In Hartford Casualty Insurance Company v. Swift Distribution, Inc. et al., No. BC442537 (Cal. Ct. App. Oct. 29, 2012), the California Second District Court of Appeal held that where an insured’s advertisement for a product made no express or implied disparaging statements towards another product, the insurer had no duty to defend the insured in a subsequent lawsuit under the policy’s personal and advertising injury provision.
FACTS & HOLDING
Hartford Casualty Insurance Company issued a liability insurance policy to Swift Distribution, Inc. dba Ultimate Support Systems (respectively “Swift” and “Ultimate”). The Hartford policy provided insurance coverage for personal and advertising injury. The policy defined “personal and advertising injury” to include “injury . . . arising out of . . . [o]ral, written or electronic publication of material that slanders or libels a person or organization or disparages a person’s or organization’s goods, products or services.”
On January 26, 2012, Gary-Michael Dahl, who manufactured and sold the “Multi-Cart,” sued Swift and two of its employees doing business as Ultimate for patent and trademark infringement, unfair competition, dilution of a famous mark, and misleading advertising arising from Ultimate’s sale of its product, the “Ulti-Cart.” The Dahl complaint alleged that Ultimate impermissibly manufactured, marketed, and sold the “Ulti-Cart,” which infringed patents and trademarks for Dahl’s Multi-Cart and diluted Dahl’s trademark. The complaint attached advertisements for the Ulti-Cart, which did not name the Multi-Cart, Dahl, or any other products other than the Ulti-Cart.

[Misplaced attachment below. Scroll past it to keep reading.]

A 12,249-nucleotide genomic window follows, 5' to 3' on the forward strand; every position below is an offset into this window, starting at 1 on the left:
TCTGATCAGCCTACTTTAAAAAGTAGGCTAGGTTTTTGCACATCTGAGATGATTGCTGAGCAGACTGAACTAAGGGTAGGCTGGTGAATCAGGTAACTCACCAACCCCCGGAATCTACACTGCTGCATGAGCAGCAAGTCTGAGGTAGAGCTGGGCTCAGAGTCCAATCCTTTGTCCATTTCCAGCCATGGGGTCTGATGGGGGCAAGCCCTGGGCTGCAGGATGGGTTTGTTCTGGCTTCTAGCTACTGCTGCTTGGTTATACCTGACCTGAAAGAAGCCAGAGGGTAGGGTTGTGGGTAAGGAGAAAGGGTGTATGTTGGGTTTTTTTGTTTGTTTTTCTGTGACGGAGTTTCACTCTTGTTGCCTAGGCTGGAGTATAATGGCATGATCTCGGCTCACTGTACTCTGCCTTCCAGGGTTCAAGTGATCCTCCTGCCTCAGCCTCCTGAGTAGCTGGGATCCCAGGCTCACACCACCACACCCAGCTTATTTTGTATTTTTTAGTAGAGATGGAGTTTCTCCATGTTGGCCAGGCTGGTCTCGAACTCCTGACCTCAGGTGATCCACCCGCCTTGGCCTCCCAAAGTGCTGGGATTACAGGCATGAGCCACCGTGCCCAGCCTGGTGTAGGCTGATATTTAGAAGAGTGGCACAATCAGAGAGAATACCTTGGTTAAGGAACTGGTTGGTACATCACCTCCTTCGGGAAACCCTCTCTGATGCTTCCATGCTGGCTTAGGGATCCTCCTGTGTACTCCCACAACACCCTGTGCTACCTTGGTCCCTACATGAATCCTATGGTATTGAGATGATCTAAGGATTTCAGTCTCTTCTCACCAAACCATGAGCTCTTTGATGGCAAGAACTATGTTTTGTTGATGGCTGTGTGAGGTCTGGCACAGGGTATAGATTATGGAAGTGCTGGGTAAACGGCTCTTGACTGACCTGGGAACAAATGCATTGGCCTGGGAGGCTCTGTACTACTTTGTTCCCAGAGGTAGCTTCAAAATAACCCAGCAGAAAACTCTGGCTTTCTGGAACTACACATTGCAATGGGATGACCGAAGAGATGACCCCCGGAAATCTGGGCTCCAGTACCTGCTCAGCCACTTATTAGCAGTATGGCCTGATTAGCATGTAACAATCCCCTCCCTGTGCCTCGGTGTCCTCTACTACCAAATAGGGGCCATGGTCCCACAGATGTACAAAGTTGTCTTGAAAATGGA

Ultimate tendered defense of Dahl’s action to Hartford three times, but Hartford refused to defend or indemnify it in the Dahl action. Hartford filed a complaint for declaratory relief against Ultimate, seeking a declaration that it had no duty to defend or indemnify Ultimate in the Dahl action, and the trial court granted Hartford’s subsequent motion for summary judgment. Ultimate then appealed this judgment.
On appeal, the court noted that the duty to defend is determined by reference to the policy, the complaint, and all facts known to the insurer from any source. The court then reviewed the allegations made by Dahl in the underlying action, wherein Dahl claimed unfair competition under the Lanham Act, alleging that Ultimate had intended to mislead the public to believe that the Ulti-Cart was the same as or related to the Multi-Cart. Dahl also claimed Ultimate had engaged in misleading advertising, alleging that Dahl’s potential clients contacted Ultimate to buy its infringing product. In an application for a temporary restraining order, Dahl further alleged that Ultimate created a likelihood of confusion with potential customers by adopting a nearly identical name for its product.
After reviewing these allegations, the court determined that Hartford had no duty to defend or indemnify Ultimate. Hartford’s policy only provided coverage for product disparagement, which the court noted is an injurious falsehood directed at another’s organization, products, goods, or services. The court stated that the injurious falsehood must specifically refer to the derogated property, business, goods, product, or services either by express mention or reference by reasonable implication. None of the facts alleged that Ultimate’s advertisements expressly referred to Dahl or the Multi-Cart. The court then addressed whether Ultimate had disparaged Dahl or the Multi-Cart through reasonable implication. It found that even if Ultimate’s use of the term “Ulti-Cart” could reasonably imply a reference to “Multi-Cart” by misleading the public into believing the Ulti-Cart was related to Dahl or his products, Ultimate’s advertisements contained no disparagement of the Multi-Cart.
The court also took the opportunity to review and distinguish Travelers Property Casualty Co. of America v. Charlotte Russe Holding, Inc., 207 Cal.App.4th 969 (2012), where the court found the insurer had a duty to defend against a claim of disparagement under the advertising injury provision of its policy, where the insured, the exclusive sales outlet for People’s Liberation apparel, had been marking down prices for the apparel. The mark downs were found to suggest that the apparel was of inferior quality. Noting this was factually dissimilar from the present matter, the court stated reducing the price of a good, without more, was not disparagement.